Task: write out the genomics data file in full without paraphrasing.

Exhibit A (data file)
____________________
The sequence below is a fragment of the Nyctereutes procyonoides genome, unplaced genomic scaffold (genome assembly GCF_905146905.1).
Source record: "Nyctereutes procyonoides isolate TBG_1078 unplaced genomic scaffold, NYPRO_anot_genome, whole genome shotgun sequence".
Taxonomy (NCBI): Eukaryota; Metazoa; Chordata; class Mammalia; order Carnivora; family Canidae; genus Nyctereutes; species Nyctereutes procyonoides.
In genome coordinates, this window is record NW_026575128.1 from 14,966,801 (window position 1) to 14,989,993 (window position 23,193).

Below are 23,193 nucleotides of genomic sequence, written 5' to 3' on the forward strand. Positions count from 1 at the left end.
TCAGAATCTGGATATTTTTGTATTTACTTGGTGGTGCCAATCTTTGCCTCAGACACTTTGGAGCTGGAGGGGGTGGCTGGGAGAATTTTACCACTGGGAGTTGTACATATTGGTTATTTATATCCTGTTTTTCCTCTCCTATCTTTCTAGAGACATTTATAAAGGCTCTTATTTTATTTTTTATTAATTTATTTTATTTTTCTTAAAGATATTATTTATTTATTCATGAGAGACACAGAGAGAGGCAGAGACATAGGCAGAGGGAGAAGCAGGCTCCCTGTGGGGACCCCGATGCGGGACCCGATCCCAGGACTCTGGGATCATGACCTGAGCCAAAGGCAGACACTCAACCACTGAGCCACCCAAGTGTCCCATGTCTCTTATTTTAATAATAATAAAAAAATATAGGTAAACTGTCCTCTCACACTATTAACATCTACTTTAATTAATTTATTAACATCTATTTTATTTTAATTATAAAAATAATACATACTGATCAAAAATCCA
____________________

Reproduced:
The sequence below is a fragment of the Nyctereutes procyonoides genome, unplaced genomic scaffold (genome assembly GCF_905146905.1).
Source record: "Nyctereutes procyonoides isolate TBG_1078 unplaced genomic scaffold, NYPRO_anot_genome, whole genome shotgun sequence".
Taxonomy (NCBI): Eukaryota; Metazoa; Chordata; class Mammalia; order Carnivora; family Canidae; genus Nyctereutes; species Nyctereutes procyonoides.
In genome coordinates, this window is record NW_026575128.1 from 14,966,801 (window position 1) to 14,989,993 (window position 23,193).

Below are 23,193 nucleotides of genomic sequence, written 5' to 3' on the forward strand. Positions count from 1 at the left end.
TCAGAATCTGGATATTTTTGTATTTACTTGGTGGTGCCAATCTTTGCCTCAGACACTTTGGAGCTGGAGGGGGTGGCTGGGAGAATTTTACCACTGGGAGTTGTACATATTGGTTATTTATATCCTGTTTTTCCTCTCCTATCTTTCTAGAGACATTTATAAAGGCTCTTATTTTATTTTTTATTAATTTATTTTATTTTTCTTAAAGATATTATTTATTTATTCATGAGAGACACAGAGAGAGGCAGAGACATAGGCAGAGGGAGAAGCAGGCTCCCTGTGGGGACCCCGATGCGGGACCCGATCCCAGGACTCTGGGATCATGACCTGAGCCAAAGGCAGACACTCAACCACTGAGCCACCCAAGTGTCCCATGTCTCTTATTTTAATAATAATAAAAAAATATAGGTAAACTGTCCTCTCACACTATTAACATCTACTTTAATTAATTTATTAACATCTATTTTATTTTAATTATAAAAATAATACATACTGATCAAAAATCCA